Perkins V


On July 31, 2018, President Trump signed the reauthorization of the Carl D. Perkins Career and Technical Education (CTE) Act of 2006 – The Strengthening Career and Technical Education in the 21st Century Act (Perkins V), which aims to increase students’ academic knowledge and technical and employability skills development through career-connected learning. Career and technical education (CTE) provides ALL students with educational options in high school and college that align with labor market needs of the state, and prepares students for their future career aspirations. All students benefit from opportunities to explore careers, which begins in middle school; to developing marketable skills, engaging in work-based learning opportunities, and earning industry-recognized credentials in high school.

Perkins V requires the state, school districts, and community colleges to engage with stakeholders in their communities and create plans supporting innovation in the future of CTE. Thus, Perkins V provides opportunities to recalibrate CTE in innovative, flexible and aligned ways. Perkins V opportunities include:

  • Increases alignment within and between education and workforce systems, such as Nevada’s Learn and Earn Advanced Career Pathways (LEAP)
  • Calls for increased industry engagement by expanding students’ access to industry experts and work-based learning opportunities
  • Requires curricular alignment between high schools and community colleges through programs of study: coordinated, non-duplicative sequences of academic and technical content
  • Emphasizes equitable access and outcomes for students traditionally underserved in education and the workforce
  • Supports innovative practices, such as competency-based education and distance learning
  • Expands flexibility in the uses of funds, e.g., for career exploration programming in middle school, and for industry-recognized certification assessments
  • Supports recruitment, preparation, and retention of CTE educators
  • Supports access to CTE for adults without a high school diploma

Perkins V aligns with the Workforce Innovation and Opportunity Act; the Every Student Succeeds Act; and, the Higher Education Act. New and increased emphases in Perkins V include:

  • Systems Alignment
    • middle school-high school-higher education-employers
    • increased employer engagement
    • aligns and integrates school districts, higher education and employers to prepare more young people for high-skill, high-wage, and in-demand careers
  • Accountability
    • state-determined performance levels
    • new comprehensive local needs assessment required with local applications
    • high-skill, high-wage, in-demand sectors, industries and occupations
  • Flexible Funding Levers
    • funding below grade 7
    • career exploration support in middle school
    • increased reserve funding (10 to 15%)
    • hold harmless (no less than FY18 funding levels)
    • flexible leadership funds (statewide partnerships, industry-recognized credentials, recognized postsecondary certificates, dual-enrollment/credit, work-based learning)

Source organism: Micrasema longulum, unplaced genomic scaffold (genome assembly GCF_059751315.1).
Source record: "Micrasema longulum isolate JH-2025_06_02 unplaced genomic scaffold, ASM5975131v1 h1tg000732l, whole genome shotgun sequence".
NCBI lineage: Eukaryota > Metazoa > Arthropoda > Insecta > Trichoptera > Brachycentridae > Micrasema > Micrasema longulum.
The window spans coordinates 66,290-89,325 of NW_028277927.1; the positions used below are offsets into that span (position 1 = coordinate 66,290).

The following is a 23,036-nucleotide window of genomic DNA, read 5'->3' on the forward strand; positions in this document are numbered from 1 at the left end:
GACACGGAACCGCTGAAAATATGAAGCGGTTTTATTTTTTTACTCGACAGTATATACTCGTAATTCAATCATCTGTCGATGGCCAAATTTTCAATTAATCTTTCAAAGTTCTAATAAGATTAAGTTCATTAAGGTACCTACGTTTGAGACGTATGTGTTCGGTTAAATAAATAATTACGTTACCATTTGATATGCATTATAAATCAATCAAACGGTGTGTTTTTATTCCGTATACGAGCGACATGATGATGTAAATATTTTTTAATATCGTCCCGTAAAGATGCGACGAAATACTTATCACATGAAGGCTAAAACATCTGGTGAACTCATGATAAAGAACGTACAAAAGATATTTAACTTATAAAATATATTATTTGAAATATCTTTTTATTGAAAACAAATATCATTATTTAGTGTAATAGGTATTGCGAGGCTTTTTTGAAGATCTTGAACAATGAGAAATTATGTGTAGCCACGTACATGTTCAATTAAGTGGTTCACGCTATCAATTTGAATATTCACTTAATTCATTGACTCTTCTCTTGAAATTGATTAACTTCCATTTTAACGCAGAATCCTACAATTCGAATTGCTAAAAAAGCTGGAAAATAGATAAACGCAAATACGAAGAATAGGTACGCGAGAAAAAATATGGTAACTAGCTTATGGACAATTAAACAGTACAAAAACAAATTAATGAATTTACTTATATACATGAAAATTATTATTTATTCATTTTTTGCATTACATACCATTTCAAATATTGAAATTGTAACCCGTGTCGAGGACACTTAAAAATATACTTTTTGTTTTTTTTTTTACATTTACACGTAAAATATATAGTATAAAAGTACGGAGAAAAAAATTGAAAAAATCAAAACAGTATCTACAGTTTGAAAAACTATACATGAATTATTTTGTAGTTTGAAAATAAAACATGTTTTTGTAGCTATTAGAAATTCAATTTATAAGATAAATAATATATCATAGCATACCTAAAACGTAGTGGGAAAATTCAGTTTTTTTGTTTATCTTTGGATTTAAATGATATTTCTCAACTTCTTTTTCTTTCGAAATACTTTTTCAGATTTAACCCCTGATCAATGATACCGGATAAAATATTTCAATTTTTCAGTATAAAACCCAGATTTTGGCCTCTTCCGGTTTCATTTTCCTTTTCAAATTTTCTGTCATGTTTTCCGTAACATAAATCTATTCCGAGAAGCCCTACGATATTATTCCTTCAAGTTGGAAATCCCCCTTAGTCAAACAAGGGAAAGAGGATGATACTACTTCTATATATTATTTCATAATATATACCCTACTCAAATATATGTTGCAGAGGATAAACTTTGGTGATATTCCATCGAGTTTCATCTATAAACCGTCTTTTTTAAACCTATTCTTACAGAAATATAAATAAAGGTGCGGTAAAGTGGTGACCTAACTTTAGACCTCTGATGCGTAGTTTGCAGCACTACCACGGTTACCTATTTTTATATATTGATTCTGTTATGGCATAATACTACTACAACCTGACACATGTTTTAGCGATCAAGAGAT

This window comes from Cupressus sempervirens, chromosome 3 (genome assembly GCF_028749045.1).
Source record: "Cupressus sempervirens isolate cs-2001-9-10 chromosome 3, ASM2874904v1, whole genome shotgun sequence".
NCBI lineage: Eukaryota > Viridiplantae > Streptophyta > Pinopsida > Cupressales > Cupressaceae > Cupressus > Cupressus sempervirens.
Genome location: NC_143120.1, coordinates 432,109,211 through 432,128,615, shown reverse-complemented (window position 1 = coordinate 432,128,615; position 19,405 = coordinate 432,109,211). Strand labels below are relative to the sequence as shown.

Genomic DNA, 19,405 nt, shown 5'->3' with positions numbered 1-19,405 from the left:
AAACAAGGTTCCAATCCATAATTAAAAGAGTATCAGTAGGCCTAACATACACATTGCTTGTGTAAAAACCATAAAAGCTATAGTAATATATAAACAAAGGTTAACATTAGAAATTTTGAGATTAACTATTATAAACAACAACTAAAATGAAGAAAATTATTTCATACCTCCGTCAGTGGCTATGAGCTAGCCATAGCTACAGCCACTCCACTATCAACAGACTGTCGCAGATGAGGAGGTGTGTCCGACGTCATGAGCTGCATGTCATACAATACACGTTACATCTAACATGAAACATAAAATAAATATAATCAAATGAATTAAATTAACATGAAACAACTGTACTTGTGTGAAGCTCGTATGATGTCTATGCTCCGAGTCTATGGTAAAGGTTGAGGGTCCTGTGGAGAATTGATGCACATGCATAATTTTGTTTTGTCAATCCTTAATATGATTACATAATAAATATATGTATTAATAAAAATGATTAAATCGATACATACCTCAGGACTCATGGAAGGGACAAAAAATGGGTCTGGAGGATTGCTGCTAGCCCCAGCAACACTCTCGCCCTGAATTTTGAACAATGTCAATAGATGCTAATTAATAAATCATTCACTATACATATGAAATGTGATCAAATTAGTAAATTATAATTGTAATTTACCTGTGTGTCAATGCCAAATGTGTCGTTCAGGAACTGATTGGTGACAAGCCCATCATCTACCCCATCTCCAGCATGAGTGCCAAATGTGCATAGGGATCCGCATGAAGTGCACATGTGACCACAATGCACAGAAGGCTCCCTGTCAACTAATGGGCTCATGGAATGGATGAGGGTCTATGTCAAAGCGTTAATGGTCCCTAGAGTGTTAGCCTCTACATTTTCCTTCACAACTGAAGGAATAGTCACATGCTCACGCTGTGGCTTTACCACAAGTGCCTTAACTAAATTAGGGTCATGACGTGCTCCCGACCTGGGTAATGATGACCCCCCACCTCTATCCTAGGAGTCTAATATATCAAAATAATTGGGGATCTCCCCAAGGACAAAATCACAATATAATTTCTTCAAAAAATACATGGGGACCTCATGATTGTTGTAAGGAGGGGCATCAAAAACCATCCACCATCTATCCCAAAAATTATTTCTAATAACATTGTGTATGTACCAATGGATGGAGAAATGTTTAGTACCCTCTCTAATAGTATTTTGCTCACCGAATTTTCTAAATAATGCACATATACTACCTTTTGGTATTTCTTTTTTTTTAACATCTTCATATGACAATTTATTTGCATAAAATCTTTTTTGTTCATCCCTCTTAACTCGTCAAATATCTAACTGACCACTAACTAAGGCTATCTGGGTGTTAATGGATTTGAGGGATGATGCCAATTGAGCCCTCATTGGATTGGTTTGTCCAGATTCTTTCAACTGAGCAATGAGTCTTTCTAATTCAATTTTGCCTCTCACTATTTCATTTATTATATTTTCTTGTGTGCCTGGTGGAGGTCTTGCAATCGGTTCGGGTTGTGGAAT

• Integrated and prioritized professional development for CTE teachers
  • Increased emphasis on access and opportunities for special populations
  • New/revised definitions
    • CTE concentrator
    • CTE participant
    • Qualified intermediary
    • Processional development
    • Program of study
    • Work-based learning

The Nevada Department of Education’s (NDE) Office of Career Readiness, Adult Learning & Education Options (CRALEO) serves as the eligible state agency for Perkins grant funding from the U.S. Department of Education’s Office of Career, Technical, and Adult Education (OCTAE). As such, NDE CRALEO is responsible for the development and submissions of the Perkins V consolidated four-year state plan, which will be submitted to OCTAE no later than April 30, 2020. Below are the resources that will guide this state plan development through 2019-2020.

    Public Comment

      Workgroups

        Timeline

        Spring 2019: Department will provide guidance to LEAs, specifically regarding the required comprehensive local needs assessment (CLNA), required for the FY21 RFA

        Spring-Summer 2019: Required stakeholder groups convene; begin development of four-year consolidated state plan section inputs

        Fall 2019: Public posting of the first draft of the consolidated four-year state plan to NDE’s website for a 30-day public comment period/distribution to our contact groups, again soliciting public comment, compiling, then reporting in the future state plan draft

        Fall-Winter 2019: State performance targets are posted for a 60-day required public comment period

        • CRALEO’s data steward –development of state-determined performance targets; required website posting for 60-day public comment

        Winter 2019: Governance committee recommendations and public meeting/stakeholder group meetings/public comment periods/public comment input information into a second draft of the consolidated four-year state plan; submit to the Governor for review (30-day
        required review)

        Winter - Spring 2020:
        Presentations to both the State Board of Education and the Governor’s Workforce Development Board for adoption approvals

        Spring 2020: Any additional considered recommendations and public meeting/stakeholder group meetings/public comment periods/public comment input information into a final draft of the consolidated four-year state plan

        on/before April 30, 2020: Submission of the final draft of the consolidated four-year state plan to USDOE
        Other Resources